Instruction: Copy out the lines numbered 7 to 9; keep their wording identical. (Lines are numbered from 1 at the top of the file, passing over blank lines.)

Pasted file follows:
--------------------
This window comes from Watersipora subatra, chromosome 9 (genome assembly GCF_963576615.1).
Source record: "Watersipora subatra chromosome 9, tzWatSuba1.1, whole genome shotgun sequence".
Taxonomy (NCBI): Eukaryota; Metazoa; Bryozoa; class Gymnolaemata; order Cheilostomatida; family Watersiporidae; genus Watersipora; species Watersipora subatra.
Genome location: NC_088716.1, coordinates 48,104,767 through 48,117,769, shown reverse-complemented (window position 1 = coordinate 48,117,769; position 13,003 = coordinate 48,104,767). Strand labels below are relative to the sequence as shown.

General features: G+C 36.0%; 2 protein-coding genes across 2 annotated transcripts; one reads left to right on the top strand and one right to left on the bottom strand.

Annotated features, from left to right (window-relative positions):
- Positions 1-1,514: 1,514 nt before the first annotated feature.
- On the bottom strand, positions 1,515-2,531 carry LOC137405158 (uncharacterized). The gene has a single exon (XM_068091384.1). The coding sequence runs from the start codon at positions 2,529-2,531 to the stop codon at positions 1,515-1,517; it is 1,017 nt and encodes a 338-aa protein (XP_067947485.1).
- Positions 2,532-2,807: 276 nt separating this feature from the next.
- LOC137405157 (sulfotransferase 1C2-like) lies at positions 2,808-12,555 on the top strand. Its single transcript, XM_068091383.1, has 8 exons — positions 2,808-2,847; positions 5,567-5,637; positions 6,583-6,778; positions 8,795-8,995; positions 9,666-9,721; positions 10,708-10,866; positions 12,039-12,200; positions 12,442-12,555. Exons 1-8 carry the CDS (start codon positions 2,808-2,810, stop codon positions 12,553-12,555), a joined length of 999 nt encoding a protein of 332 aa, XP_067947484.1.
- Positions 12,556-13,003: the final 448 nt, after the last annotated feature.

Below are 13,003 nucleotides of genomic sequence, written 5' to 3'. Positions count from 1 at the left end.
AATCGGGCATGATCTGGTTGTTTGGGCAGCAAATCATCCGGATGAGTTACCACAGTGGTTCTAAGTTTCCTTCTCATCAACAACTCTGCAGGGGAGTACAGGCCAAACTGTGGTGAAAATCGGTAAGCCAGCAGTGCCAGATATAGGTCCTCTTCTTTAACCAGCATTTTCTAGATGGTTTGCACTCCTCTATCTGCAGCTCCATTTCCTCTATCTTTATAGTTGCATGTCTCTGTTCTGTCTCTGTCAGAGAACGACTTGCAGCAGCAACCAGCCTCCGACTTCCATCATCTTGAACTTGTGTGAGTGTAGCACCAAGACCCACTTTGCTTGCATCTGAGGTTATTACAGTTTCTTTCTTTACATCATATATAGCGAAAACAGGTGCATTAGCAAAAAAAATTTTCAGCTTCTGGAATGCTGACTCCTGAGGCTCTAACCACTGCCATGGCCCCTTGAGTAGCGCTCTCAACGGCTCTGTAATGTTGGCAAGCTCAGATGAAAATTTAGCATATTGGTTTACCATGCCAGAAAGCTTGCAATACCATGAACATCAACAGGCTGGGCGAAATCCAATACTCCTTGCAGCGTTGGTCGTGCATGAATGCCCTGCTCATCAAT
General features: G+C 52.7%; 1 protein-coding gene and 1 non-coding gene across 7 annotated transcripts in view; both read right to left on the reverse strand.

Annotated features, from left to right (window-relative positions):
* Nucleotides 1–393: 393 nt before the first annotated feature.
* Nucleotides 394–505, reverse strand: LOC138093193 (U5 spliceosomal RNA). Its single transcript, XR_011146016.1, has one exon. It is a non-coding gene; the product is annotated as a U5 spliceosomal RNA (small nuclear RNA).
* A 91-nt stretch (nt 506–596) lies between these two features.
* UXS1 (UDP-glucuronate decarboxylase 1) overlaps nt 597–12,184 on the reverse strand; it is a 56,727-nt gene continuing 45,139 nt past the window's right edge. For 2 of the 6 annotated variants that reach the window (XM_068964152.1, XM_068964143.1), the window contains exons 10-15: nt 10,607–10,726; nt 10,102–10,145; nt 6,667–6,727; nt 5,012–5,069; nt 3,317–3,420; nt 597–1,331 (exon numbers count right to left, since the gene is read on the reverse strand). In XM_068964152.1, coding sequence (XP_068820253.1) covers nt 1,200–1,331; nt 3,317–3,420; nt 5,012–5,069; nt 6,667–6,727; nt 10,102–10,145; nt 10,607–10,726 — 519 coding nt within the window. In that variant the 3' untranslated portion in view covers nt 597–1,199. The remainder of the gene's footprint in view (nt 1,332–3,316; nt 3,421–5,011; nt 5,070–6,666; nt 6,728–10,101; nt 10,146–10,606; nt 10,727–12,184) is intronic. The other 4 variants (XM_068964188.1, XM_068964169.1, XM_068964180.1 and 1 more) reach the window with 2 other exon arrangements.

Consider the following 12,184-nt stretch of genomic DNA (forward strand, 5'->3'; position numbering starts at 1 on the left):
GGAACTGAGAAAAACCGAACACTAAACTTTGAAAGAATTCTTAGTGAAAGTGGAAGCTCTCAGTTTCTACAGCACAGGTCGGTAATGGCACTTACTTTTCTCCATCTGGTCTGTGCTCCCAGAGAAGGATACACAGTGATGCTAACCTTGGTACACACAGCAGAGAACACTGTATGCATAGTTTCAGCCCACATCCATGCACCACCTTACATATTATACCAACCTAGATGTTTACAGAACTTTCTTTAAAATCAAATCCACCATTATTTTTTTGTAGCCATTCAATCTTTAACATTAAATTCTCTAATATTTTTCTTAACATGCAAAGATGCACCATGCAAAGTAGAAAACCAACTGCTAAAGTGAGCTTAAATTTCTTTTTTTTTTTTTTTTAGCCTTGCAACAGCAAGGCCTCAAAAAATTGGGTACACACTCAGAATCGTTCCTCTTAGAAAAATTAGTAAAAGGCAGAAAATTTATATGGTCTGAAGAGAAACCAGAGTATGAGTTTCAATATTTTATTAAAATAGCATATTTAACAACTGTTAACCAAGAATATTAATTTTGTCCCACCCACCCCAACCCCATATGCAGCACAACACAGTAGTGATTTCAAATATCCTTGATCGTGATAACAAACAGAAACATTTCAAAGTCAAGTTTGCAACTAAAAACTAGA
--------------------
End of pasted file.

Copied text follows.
- Positions 1-1,514: 1,514 nt before the first annotated feature.
- On the bottom strand, positions 1,515-2,531 carry LOC137405158 (uncharacterized). The gene has a single exon (XM_068091384.1). The coding sequence runs from the start codon at positions 2,529-2,531 to the stop codon at positions 1,515-1,517; it is 1,017 nt and encodes a 338-aa protein (XP_067947485.1).
- Positions 2,532-2,807: 276 nt separating this feature from the next.